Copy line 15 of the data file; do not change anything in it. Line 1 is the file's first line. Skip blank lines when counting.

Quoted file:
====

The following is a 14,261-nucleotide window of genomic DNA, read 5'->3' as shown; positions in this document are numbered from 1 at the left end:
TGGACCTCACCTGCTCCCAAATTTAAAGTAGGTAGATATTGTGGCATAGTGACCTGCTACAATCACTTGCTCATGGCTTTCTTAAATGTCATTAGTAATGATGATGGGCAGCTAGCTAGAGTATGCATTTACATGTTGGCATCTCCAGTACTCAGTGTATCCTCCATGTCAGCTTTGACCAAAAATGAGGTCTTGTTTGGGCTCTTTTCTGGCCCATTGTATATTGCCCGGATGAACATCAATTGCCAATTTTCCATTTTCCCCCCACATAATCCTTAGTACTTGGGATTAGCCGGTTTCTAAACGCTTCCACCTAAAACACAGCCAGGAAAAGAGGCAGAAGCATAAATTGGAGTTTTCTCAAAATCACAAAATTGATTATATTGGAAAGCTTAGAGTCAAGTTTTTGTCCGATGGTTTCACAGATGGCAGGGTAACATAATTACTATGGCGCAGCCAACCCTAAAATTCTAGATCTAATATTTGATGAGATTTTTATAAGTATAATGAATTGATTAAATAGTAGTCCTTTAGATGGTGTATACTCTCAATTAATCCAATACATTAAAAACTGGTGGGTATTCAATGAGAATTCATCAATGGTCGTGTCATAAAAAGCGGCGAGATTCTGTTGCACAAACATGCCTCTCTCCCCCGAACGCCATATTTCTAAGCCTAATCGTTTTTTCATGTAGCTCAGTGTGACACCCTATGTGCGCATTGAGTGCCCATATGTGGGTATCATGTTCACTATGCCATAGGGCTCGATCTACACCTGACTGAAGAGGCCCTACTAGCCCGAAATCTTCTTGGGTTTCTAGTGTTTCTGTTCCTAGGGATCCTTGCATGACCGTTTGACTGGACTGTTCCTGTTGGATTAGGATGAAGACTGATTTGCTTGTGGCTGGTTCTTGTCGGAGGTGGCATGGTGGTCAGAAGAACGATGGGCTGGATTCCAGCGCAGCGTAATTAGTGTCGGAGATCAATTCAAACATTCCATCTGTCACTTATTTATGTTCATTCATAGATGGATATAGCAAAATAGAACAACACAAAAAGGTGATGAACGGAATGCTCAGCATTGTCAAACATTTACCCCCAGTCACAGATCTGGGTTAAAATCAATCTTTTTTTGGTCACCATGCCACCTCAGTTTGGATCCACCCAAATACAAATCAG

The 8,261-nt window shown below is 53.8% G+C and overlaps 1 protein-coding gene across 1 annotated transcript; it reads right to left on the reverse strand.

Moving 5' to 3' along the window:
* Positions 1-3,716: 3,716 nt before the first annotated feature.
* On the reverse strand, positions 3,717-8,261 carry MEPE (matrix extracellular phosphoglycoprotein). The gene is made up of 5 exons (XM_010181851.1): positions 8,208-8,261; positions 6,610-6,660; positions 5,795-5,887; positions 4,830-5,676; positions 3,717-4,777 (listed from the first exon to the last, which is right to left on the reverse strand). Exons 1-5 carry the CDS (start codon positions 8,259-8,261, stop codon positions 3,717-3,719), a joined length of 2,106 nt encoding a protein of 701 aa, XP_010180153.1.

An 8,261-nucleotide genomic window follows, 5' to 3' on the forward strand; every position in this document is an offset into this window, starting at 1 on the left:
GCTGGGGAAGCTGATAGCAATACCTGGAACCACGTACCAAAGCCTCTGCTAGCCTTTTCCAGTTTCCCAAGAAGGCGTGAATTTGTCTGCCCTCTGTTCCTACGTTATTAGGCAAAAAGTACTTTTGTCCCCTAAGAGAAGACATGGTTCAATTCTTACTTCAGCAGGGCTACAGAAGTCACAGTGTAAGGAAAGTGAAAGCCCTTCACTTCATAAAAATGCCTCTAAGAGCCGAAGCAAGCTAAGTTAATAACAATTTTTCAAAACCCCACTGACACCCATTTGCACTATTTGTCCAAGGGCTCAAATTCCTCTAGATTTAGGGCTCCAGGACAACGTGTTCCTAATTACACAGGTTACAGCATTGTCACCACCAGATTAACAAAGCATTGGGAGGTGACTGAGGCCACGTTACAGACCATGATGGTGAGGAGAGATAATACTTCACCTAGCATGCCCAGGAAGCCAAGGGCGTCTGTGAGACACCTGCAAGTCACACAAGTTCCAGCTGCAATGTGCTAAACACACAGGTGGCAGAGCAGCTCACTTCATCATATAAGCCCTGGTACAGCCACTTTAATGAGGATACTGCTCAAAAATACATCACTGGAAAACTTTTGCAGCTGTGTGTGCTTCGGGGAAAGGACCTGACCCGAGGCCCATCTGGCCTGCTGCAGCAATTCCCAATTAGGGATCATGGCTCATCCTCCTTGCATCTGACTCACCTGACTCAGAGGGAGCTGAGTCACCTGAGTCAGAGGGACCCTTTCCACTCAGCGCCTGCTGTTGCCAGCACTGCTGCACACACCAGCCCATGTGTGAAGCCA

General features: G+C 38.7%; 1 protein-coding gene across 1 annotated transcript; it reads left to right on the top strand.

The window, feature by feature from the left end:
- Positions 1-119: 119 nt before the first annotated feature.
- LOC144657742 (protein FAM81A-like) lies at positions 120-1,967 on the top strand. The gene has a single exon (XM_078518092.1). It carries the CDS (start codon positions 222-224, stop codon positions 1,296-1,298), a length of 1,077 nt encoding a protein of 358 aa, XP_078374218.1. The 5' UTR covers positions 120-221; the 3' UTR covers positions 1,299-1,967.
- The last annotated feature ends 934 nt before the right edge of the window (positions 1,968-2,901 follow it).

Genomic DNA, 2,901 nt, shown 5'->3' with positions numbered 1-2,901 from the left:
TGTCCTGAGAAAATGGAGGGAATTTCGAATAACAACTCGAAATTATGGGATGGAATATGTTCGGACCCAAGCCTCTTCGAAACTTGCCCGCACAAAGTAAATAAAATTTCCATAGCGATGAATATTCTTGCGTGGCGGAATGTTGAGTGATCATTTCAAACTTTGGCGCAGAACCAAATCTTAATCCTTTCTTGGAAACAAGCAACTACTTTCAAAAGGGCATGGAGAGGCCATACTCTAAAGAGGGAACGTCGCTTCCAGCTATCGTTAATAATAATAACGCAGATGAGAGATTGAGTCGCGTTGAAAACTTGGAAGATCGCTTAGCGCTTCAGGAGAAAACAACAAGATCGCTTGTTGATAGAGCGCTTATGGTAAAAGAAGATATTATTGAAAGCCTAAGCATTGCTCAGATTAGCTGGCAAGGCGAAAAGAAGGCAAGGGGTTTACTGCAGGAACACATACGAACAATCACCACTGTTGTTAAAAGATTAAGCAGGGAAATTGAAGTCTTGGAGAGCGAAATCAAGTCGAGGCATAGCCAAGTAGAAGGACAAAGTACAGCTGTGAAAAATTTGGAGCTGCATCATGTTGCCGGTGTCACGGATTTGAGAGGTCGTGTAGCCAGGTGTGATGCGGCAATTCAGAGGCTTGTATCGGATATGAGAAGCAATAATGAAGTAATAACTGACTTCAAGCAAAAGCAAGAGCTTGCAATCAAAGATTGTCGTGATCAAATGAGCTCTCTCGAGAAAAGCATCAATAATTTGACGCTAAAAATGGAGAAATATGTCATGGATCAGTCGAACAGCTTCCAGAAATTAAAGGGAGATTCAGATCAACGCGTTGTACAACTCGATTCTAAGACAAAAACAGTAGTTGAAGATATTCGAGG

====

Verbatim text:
TGTCCTGAGAAAATGGAGGGAATTTCGAATAACAACTCGAAATTATGGGATGGAATATGTTCGGACCCAAGCCTCTTCGAAACTTGCCCGCACAAAGTAAATAAAATTTCCATAGCGATGAATATTCTTGCGTGGCGGAATGTTGAGTGATCATTTCAAACTTTGGCGCAGAACCAAATCTTAATCCTTTCTTGGAAACAAGCAACTACTTTCAAAAGGGCATGGAGAGGCCATACTCTAAAGAGGGAACGTCGCTTCCAGCTATCGTTAATAATAATAACGCAGATGAGAGATTGAGTCGCGTTGAAAACTTGGAAGATCGCTTAGCGCTTCAGGAGAAAACAACAAGATCGCTTGTTGATAGAGCGCTTATGGTAAAAGAAGATATTATTGAAAGCCTAAGCATTGCTCAGATTAGCTGGCAAGGCGAAAAGAAGGCAAGGGGTTTACTGCAGGAACACATACGAACAATCACCACTGTTGTTAAAAGATTAAGCAGGGAAATTGAAGTCTTGGAGAGCGAAATCAAGTCGAGGCATAGCCAAGTAGAAGGACAAAGTACAGCTGTGAAAAATTTGGAGCTGCATCATGTTGCCGGTGTCACGGATTTGAGAGGTCGTGTAGCCAGGTGTGATGCGGCAATTCAGAGGCTTGTATCGGATATGAGAAGCAATAATGAAGTAATAACTGACTTCAAGCAAAAGCAAGAGCTTGCAATCAAAGATTGTCGTGATCAAATGAGCTCTCTCGAGAAAAGCATCAATAATTTGACGCTAAAAATGGAGAAATATGTCATGGATCAGTCGAACAGCTTCCAGAAATTAAAGGGAGATTCAGATCAACGCGTTGTACAACTCGATTCTAAGACAAAAACAGTAGTTGAAGATATTCGAGG